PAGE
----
Determining how to AI-enable the purchasing department should start with identifying where existing and near-term AI capabilities can improve performance in the core responsibilities. These departmental functions typically include:

        • Sourcing: Defining the requirements for goods, materials and services, and finding and evaluating reliable suppliers to meet these requirements.
        • Negotiating: Establishing pricing, terms and conditions with suppliers.
        • Procurement: Ordering, tracking and scrutinizing the delivery, timeliness and quality of purchases.
        • Management: Handling budgets, payments and inventories.
        • Control: Setting and monitoring compliance with policies and regulations.
        • Review: Periodically assessing suppliers' performance to inform future sourcing and purchases.

        Each of these functions has the potential to use AI and GenAI to increase the productivity and effectiveness of the department. However, there probably are already multiple ways to use existing, conventional technology to achieve results that also lay the foundation for a higher return on investment when implementing AI systems. Existing procure-to-pay technology can:

        • Improve operational efficiency.
        • Increase visibility and spend control.
        • Ensure policies are followed.
        • Reduce process errors.

        For example, having end-to-end process workflows in place helps ensure that procedures are followed and there are many fewer delays and dropped balls. Using virtual cards, especially for indirect spend, improves compliance, control and visibility because these cards can limit purchases to specific purposes and vendors and for limited amounts. Integrating a dedicated procure-to-pay platform with an enterprise’s ERP systems ensures accuracy and timeliness of information. And using OCR systems for ingesting documents like invoices can enhance accuracy while boosting productivity. None of these require AI; therefore, reviewing and, wherever necessary, restructuring roles, responsibilities and processes should be undertaken before deciding how best to use AI and GenAI in purchasing.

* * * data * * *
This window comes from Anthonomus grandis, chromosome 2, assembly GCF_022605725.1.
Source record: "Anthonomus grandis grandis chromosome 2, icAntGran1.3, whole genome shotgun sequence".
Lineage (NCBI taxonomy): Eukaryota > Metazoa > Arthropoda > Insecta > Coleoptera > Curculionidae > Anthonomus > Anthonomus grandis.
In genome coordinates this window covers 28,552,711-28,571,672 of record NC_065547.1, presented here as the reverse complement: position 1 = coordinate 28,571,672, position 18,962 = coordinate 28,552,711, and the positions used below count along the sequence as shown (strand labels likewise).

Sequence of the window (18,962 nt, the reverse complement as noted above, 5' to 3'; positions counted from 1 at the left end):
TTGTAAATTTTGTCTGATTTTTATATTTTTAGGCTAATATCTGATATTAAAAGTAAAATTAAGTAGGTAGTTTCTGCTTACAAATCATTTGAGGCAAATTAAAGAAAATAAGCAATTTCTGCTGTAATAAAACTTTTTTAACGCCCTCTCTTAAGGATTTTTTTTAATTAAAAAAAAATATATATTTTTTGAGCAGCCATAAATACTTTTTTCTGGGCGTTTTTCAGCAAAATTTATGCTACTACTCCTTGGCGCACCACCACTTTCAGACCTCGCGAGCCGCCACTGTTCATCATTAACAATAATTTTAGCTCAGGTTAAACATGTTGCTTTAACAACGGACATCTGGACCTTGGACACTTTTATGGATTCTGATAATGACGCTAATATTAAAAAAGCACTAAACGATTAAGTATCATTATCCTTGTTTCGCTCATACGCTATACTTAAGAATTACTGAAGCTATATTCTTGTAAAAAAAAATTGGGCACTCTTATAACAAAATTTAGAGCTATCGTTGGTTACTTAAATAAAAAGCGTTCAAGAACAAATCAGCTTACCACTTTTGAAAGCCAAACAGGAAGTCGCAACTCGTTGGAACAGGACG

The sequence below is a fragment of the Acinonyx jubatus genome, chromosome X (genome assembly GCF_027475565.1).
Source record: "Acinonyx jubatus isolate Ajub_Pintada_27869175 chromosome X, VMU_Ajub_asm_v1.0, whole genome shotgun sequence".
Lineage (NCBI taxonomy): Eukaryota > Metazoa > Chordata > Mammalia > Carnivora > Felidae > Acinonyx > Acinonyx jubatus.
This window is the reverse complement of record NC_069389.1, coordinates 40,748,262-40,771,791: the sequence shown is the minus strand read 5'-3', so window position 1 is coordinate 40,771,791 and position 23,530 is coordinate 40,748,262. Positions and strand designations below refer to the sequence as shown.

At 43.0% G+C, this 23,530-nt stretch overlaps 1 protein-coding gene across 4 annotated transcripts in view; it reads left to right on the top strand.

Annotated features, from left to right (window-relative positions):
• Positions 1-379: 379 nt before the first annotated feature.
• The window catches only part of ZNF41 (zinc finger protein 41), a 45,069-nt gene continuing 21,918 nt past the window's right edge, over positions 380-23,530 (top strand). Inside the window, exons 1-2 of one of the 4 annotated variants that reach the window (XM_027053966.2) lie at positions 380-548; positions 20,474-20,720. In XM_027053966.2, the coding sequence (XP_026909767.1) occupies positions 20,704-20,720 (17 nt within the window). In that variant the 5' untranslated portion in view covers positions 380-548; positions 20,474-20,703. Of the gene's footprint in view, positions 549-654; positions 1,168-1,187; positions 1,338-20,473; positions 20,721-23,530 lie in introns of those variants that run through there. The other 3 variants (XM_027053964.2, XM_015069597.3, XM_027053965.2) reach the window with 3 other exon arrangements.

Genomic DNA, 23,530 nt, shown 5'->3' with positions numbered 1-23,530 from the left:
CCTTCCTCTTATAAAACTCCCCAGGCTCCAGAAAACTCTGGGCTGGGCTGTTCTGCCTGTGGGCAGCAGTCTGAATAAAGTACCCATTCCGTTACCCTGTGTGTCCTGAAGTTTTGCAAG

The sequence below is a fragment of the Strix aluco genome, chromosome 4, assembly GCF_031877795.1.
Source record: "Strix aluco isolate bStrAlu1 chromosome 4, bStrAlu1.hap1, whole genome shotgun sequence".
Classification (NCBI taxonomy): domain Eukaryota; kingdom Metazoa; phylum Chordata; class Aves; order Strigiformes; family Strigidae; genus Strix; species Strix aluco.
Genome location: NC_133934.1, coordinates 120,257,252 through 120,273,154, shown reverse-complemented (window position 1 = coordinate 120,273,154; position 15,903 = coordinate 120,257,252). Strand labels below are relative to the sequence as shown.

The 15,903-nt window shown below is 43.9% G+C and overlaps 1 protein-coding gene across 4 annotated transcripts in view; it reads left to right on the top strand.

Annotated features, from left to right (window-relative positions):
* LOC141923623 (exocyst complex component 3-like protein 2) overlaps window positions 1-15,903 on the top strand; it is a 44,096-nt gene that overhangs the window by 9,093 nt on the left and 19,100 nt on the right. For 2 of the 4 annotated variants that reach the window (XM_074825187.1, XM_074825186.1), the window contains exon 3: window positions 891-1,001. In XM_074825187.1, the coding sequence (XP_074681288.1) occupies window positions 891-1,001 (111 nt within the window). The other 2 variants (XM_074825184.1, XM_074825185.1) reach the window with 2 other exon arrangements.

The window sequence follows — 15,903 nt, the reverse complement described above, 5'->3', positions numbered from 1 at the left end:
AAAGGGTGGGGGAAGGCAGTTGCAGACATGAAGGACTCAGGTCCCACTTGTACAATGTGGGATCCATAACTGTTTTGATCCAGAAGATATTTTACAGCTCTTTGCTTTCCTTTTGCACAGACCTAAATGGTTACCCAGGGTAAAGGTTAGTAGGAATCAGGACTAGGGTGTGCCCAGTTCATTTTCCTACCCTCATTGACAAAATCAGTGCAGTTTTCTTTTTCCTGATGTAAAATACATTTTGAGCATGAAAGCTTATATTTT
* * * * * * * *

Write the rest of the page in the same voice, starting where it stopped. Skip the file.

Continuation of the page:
The quality of results from AI systems is heavily dependent on the accuracy, completeness, breadth and timeliness of the data used for training the systems. For all but the most trivial of AI-enabled tasks, the system must have all the necessary data resident on the application platform to support the ongoing training necessary for the software to learn and adapt as new information or changing conditions require. This means that departments must assess the quality and completeness of available data as a precursor to AI adoption, something that can be done immediately to ensure that closing gaps between data needs and data availability will at least begin to be addressed to achieve the best results from AI. As my colleague Matt Aslett has pointed out, the good news is that technology itself, including data operations, data management and data intelligence, have reduced the effort needed to address data-related issues.

        In the past, at the start of major transitions in information technology (including client-server, the internet and cloud computing), we’ve been treated to a litany of this-will-fix-everything claims for that technology. Each time, the claims have come up short. The common denominator each time is that technology by itself will not address poor process management, data deficiencies and, especially, change management barriers. I strongly recommend that finance and operations leaders that are looking to use AI to improve the performance of the purchasing function in their organization first address fundamental issues before layering in AI.

        Regards,

        Robert Kugel

        Authors:

        Robert Kugel
        Executive Director, Business Research

        Robert Kugel leads business software research for Ventana Research, now part of ISG. His team covers technology and applications spanning front- and back-office enterprise functions, and he personally runs the Office of Finance area of expertise. Rob is a CFA charter holder and a published author and thought leader on integrated business planning (IBP).